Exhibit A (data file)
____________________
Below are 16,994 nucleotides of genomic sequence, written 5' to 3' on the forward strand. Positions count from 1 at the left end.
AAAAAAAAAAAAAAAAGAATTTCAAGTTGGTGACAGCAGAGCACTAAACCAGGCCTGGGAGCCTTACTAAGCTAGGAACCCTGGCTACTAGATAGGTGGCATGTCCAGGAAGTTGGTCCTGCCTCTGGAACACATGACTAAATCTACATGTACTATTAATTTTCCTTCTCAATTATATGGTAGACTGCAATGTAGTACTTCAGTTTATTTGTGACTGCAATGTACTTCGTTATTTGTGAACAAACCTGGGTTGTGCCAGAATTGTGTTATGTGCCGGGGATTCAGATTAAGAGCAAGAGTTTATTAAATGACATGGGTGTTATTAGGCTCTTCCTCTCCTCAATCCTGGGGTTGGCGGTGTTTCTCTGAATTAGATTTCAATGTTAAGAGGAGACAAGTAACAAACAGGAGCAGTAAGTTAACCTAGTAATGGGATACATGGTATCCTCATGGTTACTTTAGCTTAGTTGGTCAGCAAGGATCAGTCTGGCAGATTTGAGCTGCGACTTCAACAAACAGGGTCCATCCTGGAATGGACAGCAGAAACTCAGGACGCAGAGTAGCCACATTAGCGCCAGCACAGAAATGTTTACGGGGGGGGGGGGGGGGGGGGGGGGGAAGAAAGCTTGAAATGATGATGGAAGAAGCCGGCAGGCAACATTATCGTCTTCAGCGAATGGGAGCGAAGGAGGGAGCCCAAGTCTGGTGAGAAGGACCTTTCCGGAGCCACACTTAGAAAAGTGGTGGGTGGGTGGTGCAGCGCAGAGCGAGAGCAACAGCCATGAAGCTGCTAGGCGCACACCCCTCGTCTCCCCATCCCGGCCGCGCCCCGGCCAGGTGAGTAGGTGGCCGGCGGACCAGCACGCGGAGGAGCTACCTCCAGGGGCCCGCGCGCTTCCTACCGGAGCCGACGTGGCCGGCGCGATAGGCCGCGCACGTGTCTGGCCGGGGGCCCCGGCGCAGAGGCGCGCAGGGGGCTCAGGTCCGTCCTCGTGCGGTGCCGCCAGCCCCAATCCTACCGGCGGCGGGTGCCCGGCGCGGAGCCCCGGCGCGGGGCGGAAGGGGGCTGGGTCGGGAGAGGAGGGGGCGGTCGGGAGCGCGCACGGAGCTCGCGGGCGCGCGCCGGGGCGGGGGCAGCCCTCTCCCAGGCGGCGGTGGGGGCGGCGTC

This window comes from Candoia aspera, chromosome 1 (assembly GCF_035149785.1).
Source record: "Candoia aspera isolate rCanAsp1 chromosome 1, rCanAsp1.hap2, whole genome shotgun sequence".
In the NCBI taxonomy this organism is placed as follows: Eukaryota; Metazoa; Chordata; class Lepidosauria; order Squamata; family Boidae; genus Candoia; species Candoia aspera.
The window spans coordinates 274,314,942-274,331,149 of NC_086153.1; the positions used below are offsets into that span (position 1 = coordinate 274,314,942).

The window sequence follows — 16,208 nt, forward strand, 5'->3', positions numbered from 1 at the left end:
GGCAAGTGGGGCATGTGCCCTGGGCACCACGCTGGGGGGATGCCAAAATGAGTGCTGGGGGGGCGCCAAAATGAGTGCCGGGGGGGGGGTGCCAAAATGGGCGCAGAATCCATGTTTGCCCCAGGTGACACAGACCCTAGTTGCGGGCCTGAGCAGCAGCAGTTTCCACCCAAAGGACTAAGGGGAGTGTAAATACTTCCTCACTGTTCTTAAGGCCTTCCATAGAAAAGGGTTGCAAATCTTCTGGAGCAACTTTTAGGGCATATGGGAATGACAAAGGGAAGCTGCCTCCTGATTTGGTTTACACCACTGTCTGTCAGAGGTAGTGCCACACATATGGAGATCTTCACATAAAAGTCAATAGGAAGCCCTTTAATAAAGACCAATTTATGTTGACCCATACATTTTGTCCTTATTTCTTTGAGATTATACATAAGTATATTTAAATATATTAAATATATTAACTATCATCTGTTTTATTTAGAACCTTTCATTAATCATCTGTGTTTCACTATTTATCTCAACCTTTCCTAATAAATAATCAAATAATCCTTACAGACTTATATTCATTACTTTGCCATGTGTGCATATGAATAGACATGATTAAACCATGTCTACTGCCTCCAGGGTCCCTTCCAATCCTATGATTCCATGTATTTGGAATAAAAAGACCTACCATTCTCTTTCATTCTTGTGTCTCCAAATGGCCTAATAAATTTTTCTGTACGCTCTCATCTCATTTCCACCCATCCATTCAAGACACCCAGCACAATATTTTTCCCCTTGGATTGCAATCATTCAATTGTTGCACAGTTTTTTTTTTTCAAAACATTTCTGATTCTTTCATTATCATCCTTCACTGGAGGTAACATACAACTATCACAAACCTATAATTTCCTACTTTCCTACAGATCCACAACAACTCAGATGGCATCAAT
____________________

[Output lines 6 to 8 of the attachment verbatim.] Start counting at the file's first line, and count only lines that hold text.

The window spans coordinates 274,314,942-274,331,149 of NC_086153.1; the positions used below are offsets into that span (position 1 = coordinate 274,314,942).

The window sequence follows — 16,208 nt, forward strand, 5'->3', positions numbered from 1 at the left end:
GGCAAGTGGGGCATGTGCCCTGGGCACCACGCTGGGGGGATGCCAAAATGAGTGCTGGGGGGGCGCCAAAATGAGTGCCGGGGGGGGGGTGCCAAAATGGGCGCAGAATCCATGTTTGCCCCAGGTGACACAGACCCTAGTTGCGGGCCTGAGCAGCAGCAGTTTCCACCCAAAGGACTAAGGGGAGTGTAAATACTTCCTCACTGTTCTTAAGGCCTTCCATAGAAAAGGGTTGCAAATCTTCTGGAGCAACTTTTAGGGCATATGGGAATGACAAAGGGAAGCTGCCTCCTGATTTGGTTTACACCACTGTCTGTCAGAGGTAGTGCCACACATATGGAGATCTTCACATAAAAGTCAATAGGAAGCCCTTTAATAAAGACCAATTTATGTTGACCCATACATTTTGTCCTTATTTCTTTGAGATTATACATAAGTATATTTAAATATATTAAATATATTAACTATCATCTGTTTTATTTAGAACCTTTCATTAATCATCTGTGTTTCACTATTTATCTCAACCTTTCCTAATAAATAATCAAATAATCCTTACAGACTTATATTCATTACTTTGCCATGTGTGCATATGAATAGACATGATTAAACCATGTCTACTGCCTCCAGGGTCCCTTCCAATCCTATGATTCCATGTATTTGGAATAAAAAGACCTACCATTCTCTTTCATTCTTGTGTCTCCAAATGGCCTAATAAATTTTTCTGTACGCTCTCATCTCATTTCCACCCATCCATTCAAGACACCCAGCACAATATTTTTCCCCTTGGATTGCAATCATTCAATTGTTGCACAGTTTTTTTTTTTCAAAACATTTCTGATTCTTTCATTATCATCCTTCACTGGAGGTAACATACAACTATCACAAACCTATAATTTCCTACTTTCCTACAGATCCACAACAACTCAGATGGCATCAAT